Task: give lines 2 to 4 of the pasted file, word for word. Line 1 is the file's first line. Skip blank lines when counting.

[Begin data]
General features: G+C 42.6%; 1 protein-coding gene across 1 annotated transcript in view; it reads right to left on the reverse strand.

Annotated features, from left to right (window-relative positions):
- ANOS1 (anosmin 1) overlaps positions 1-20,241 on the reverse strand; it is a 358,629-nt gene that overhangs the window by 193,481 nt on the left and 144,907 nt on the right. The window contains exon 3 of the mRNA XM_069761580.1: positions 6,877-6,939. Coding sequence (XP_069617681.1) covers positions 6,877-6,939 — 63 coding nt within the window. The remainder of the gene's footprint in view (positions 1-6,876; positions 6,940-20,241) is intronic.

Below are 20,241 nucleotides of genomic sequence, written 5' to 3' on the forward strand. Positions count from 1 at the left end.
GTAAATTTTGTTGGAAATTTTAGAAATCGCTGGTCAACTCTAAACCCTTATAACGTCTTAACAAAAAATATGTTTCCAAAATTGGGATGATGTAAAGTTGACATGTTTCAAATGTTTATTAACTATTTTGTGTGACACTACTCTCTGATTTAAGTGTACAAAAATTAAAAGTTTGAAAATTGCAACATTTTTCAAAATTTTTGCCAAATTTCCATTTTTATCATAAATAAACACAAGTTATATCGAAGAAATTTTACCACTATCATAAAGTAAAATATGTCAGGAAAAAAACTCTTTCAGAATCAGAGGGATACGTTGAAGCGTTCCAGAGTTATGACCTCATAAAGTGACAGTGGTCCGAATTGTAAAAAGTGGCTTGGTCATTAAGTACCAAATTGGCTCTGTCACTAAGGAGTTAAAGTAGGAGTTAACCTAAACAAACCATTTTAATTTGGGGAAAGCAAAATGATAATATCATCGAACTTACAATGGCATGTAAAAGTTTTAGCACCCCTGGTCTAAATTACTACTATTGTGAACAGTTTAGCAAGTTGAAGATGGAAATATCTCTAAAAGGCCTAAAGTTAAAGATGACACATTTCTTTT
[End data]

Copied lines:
Annotated features, from left to right (window-relative positions):
- ANOS1 (anosmin 1) overlaps positions 1-20,241 on the reverse strand; it is a 358,629-nt gene that overhangs the window by 193,481 nt on the left and 144,907 nt on the right. The window contains exon 3 of the mRNA XM_069761580.1: positions 6,877-6,939. Coding sequence (XP_069617681.1) covers positions 6,877-6,939 — 63 coding nt within the window. The remainder of the gene's footprint in view (positions 1-6,876; positions 6,940-20,241) is intronic.

Below are 20,241 nucleotides of genomic sequence, written 5' to 3' on the forward strand. Positions count from 1 at the left end.